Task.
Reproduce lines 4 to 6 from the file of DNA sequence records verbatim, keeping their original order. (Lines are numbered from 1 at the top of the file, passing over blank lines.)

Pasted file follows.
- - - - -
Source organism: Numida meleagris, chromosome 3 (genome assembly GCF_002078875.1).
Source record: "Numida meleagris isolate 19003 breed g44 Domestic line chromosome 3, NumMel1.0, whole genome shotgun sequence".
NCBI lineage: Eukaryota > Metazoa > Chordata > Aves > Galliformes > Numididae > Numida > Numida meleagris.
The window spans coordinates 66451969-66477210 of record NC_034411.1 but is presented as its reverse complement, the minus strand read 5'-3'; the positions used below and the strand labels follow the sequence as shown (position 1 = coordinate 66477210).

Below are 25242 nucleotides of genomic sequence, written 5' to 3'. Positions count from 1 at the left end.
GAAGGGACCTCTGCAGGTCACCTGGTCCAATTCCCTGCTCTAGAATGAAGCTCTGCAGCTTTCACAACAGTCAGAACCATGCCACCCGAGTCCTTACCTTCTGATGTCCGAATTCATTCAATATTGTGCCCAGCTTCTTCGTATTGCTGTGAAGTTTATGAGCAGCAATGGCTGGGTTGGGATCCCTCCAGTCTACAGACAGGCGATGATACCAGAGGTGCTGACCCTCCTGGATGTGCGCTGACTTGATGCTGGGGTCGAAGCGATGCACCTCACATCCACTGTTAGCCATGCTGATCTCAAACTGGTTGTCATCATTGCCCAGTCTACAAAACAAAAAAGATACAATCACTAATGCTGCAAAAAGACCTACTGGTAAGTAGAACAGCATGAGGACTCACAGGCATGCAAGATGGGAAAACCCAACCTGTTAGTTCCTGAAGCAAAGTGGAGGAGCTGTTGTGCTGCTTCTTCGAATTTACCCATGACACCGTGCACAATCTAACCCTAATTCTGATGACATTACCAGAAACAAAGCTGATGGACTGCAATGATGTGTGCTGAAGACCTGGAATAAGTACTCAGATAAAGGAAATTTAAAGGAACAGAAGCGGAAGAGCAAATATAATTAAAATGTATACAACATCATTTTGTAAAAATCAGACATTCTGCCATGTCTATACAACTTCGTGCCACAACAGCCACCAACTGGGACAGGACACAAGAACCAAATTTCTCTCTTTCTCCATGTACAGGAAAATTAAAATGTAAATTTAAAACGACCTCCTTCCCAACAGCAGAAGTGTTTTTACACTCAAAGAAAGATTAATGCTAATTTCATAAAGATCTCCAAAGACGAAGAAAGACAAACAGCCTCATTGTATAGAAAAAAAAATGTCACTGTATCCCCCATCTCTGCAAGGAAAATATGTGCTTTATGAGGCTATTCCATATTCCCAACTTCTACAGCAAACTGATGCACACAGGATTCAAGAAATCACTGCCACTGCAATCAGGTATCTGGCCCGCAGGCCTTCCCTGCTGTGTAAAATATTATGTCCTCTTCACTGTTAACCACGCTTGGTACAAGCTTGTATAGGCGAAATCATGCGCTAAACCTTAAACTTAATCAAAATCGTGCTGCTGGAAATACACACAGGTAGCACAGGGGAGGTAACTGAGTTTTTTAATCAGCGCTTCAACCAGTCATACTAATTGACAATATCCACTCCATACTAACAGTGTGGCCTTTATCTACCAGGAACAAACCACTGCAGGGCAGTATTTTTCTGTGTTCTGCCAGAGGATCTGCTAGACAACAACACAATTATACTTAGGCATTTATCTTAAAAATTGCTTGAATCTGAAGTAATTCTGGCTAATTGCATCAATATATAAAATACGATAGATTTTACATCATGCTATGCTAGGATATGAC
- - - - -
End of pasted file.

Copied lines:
The window spans coordinates 66451969-66477210 of record NC_034411.1 but is presented as its reverse complement, the minus strand read 5'-3'; the positions used below and the strand labels follow the sequence as shown (position 1 = coordinate 66477210).

Below are 25242 nucleotides of genomic sequence, written 5' to 3'. Positions count from 1 at the left end.
GAAGGGACCTCTGCAGGTCACCTGGTCCAATTCCCTGCTCTAGAATGAAGCTCTGCAGCTTTCACAACAGTCAGAACCATGCCACCCGAGTCCTTACCTTCTGATGTCCGAATTCATTCAATATTGTGCCCAGCTTCTTCGTATTGCTGTGAAGTTTATGAGCAGCAATGGCTGGGTTGGGATCCCTCCAGTCTACAGACAGGCGATGATACCAGAGGTGCTGACCCTCCTGGATGTGCGCTGACTTGATGCTGGGGTCGAAGCGATGCACCTCACATCCACTGTTAGCCATGCTGATCTCAAACTGGTTGTCATCATTGCCCAGTCTACAAAACAAAAAAGATACAATCACTAATGCTGCAAAAAGACCTACTGGTAAGTAGAACAGCATGAGGACTCACAGGCATGCAAGATGGGAAAACCCAACCTGTTAGTTCCTGAAGCAAAGTGGAGGAGCTGTTGTGCTGCTTCTTCGAATTTACCCATGACACCGTGCACAATCTAACCCTAATTCTGATGACATTACCAGAAACAAAGCTGATGGACTGCAATGATGTGTGCTGAAGACCTGGAATAAGTACTCAGATAAAGGAAATTTAAAGGAACAGAAGCGGAAGAGCAAATATAATTAAAATGTATACAACATCATTTTGTAAAAATCAGACATTCTGCCATGTCTATACAACTTCGTGCCACAACAGCCACCAACTGGGACAGGACACAAGAACCAAATTTCTCTCTTTCTCCATGTACAGGAAAATTAAAATGTAAATTTAAAACGACCTCCTTCCCAACAGCAGAAGTGTTTTTACACTCAAAGAAAGATTAATGCTAATTTCATAAAGATCTCCAAAGACGAAGAAAGACAAACAGCCTCATTGTATAGAAAAAAAAATGTCACTGTATCCCCCATCTCTGCAAGGAAAATATGTGCTTTATGAGGCTATTCCATATTCCCAACTTCTACAGCAAACTGATGCACACAGGATTCAAGAAATCACTGCCACTGCAATCAGGTATCTGGCCCGCAGGCCTTCCCTGCTGTGTAAAATATTATGTCCTCTTCACTGTTAACCACGCTTGGTACAAGCTTGTATAGGCGAAATCATGCGCTAAACCTTAAACTTAATCAAAATCGTGCTGCTGGAAATACACACAGGTAGCACAGGGGAGGTAACTGAGTTTTTTAATCAGCGCTTCAACCAGTCATACTAATTGACAATATCCACTCCATACTAACAGTGTGGCCTTTATCTACCAGGAACAAACCACTGCAGGGCAGTATTTTTCTGTGTTCTGCCAGAGGATCTGCTAGACAACAACACAATTATACTTAGGCATTTATCTTAAAAATTGCTTGAATCTGAAGTAATTCTGGCTAATTGCATCAATATATAAAATACGATAGATTTTACATCATGCTATGCTAGGATATGAC